Realist scholars of international relations argue that “anarchy is the defining characteristic of the international system in which states interact. According to these scholars, anarchy simply means the absence of any overriding authority above states. That is the case because states are sovereign and the system lacks any “hierarchy of authority. Unlike domestic societies, there is no “world government to enforce rules and sustain order on the international level. In fact, interactions among states are governed by norms, not rules.
Interestingly, a replica of this peculiar setting could be clearly seen on the streets of Cairo; anarchy prevails and, in the practical absence of an overriding authority, norms (and not traffic regulations) more often than not govern the attitude of Egyptian drivers and pedestrians. The irony is that this chaotic scene takes place right under the nose of Egyptian authorities, which remain aloof and disinterested.
Sadly, the disastrous status of traffic is a microcosm of life in Egypt today.
This wretched failure has commonly been attributed to sheer incompetence.
In addition, the Egyptian regime has arguably been too much preoccupied with preserving its own security to provide for the wellbeing of its people, and to oversee the efficient administration of their affairs.
In Strong Regime, Weak State, Samer Soliman, Assistant Professor of political economy at the American University in Cairo, scrutinizes the patterns of public expenditure in Egypt, revealing some interesting findings about resource distribution among different sectors and ministries.
Evidently, the 1990s witnessed a stark increase in the budget allocated to the Ministries of Interior, Religious Endowments, Information and Culture. According to Soliman, these sectors were favored because they contribute – directly or indirectly – to the survival of the regime. On the other hand, public education (believed to be the engine of economic growth, as the case of the Asian tigers has clearly demonstrated) was left in shambles; education s fatal sin is that it does not augment the security of the regime. One eternal law of nature is that vacuums are filled as soon as they are created. The degeneration of public services led to the emergence of multiple private networks that have atoned for the withdrawal of the state.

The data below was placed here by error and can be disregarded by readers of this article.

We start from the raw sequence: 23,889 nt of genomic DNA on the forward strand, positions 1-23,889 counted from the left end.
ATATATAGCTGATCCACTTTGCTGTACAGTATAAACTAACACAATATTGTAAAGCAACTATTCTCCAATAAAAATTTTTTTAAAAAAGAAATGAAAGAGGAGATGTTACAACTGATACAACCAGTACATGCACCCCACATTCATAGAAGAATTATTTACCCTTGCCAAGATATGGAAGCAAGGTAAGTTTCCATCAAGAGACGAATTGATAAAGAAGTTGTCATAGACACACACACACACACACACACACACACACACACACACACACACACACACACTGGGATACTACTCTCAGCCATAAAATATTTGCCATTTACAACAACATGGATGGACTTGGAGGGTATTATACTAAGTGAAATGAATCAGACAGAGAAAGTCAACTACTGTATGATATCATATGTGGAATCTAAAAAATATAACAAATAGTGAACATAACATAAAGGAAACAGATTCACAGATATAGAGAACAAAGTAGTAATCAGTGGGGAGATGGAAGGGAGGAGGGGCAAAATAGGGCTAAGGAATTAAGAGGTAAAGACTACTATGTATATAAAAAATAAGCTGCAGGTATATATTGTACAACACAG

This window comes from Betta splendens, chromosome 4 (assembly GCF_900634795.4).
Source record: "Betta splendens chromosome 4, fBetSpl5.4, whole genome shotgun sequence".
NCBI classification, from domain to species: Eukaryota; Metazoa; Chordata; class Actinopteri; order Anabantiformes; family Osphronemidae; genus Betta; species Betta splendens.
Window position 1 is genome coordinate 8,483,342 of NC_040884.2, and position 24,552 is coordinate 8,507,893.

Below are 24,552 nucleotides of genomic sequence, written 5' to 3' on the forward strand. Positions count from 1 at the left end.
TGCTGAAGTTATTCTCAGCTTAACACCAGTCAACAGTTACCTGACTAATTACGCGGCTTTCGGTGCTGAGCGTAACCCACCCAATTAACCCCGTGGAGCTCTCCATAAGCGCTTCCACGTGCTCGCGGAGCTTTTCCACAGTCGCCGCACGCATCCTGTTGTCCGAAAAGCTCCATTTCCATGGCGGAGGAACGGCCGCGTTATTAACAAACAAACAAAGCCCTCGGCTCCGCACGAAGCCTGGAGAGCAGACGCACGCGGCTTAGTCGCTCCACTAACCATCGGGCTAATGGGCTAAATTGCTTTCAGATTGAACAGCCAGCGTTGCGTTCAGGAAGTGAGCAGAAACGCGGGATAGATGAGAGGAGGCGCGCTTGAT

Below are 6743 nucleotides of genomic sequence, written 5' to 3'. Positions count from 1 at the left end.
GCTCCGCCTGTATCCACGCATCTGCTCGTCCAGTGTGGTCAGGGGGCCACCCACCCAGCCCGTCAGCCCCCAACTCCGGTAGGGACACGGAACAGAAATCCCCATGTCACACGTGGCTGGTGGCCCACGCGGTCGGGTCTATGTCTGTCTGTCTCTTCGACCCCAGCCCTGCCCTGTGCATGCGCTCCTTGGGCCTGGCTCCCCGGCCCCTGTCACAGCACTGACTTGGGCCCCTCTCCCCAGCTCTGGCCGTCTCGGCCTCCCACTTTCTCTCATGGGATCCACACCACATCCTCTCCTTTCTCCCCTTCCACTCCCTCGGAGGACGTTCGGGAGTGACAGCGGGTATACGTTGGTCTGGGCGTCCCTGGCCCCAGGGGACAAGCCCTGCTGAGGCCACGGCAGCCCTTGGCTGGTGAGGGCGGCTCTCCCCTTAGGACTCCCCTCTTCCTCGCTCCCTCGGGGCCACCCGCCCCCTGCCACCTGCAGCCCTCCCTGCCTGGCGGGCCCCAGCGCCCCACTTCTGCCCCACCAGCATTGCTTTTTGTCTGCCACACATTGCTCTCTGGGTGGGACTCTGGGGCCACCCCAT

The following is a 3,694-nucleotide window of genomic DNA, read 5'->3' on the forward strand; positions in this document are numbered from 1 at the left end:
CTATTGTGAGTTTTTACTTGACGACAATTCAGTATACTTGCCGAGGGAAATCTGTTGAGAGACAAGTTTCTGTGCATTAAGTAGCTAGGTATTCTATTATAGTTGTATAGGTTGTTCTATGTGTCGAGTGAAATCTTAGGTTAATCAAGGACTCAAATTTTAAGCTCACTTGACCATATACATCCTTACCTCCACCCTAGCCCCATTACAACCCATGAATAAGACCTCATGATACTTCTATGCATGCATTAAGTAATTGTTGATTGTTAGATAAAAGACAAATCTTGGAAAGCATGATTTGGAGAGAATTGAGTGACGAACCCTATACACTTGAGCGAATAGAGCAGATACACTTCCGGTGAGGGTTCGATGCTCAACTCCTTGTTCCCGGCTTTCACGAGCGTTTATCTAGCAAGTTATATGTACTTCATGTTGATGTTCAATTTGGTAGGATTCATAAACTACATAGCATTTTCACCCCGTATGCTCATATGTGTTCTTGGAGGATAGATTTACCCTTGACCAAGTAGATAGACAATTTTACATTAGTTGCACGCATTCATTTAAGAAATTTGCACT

For example, it was reported that Egyptians spend approximately LE 30 billion every year on private lessons; that amount is, ironically, more than what the central government spends annually on education. The same is true of public health services, whose deterioration led to the mushrooming of private health services.
In the same vein, the appalling incompetence and rampant corruption of law enforcement departments produced a deep-seated, popular belief that the sole function of laws and court decrees in Egypt is to decorate the shelves of government departments; in reality, other approaches are used to serve justice. The baltaga (thuggery) phenomenon – where Baltagia (Ruffians) impose extra-legal order in streets – thrived, often in collusion with the police. In the absence of binding legal authority, the society has turned into a semi-jungle; survival is for the fittest, the same norm states had learnt from the game of international politics.
Undoubtedly, the lax attitude toward law created a fertile breeding ground for corruption. Moving in all directions at full speed, corruption turned into a gigantic octopus-like creature, while the feeble state watches passively, and perhaps amusingly.
Since states are supposed to treat their citizens equally, another indicator of the absence of the state is the skewed application of the law. In the 1960s, an Egyptian governor had the courage to say that “the law in Egypt is on vacation, but that statement represents merely half of the truth; not all laws are always on vacation, and not all citizens are subject to those that are still in effect. Access to the powerful -and not justice or merit – is the fastest ticket to both privileges and immunity. “You will not be beaten on your stomach if you have a back, goes the famous Egyptian proverb – in translation, the powerful are exempt from punishment.
No wonder then that Egypt was ranked 36th among 177 nations in the “failed states index produced by the Fund for Peace organization. The indicators used to develop the index included “criminalization and delegitimization of the state, “deterioration of public services and “arbitrary application of the rule of law.
Last year, Noam Chomsky made the shocking argument that the United States has turned into a “failed state. Following his rationale, what kind of term could one possibly use to depict Egypt s status?
Nael M. Shama, PhD, is a political researcher and freelance writer based in Cairo.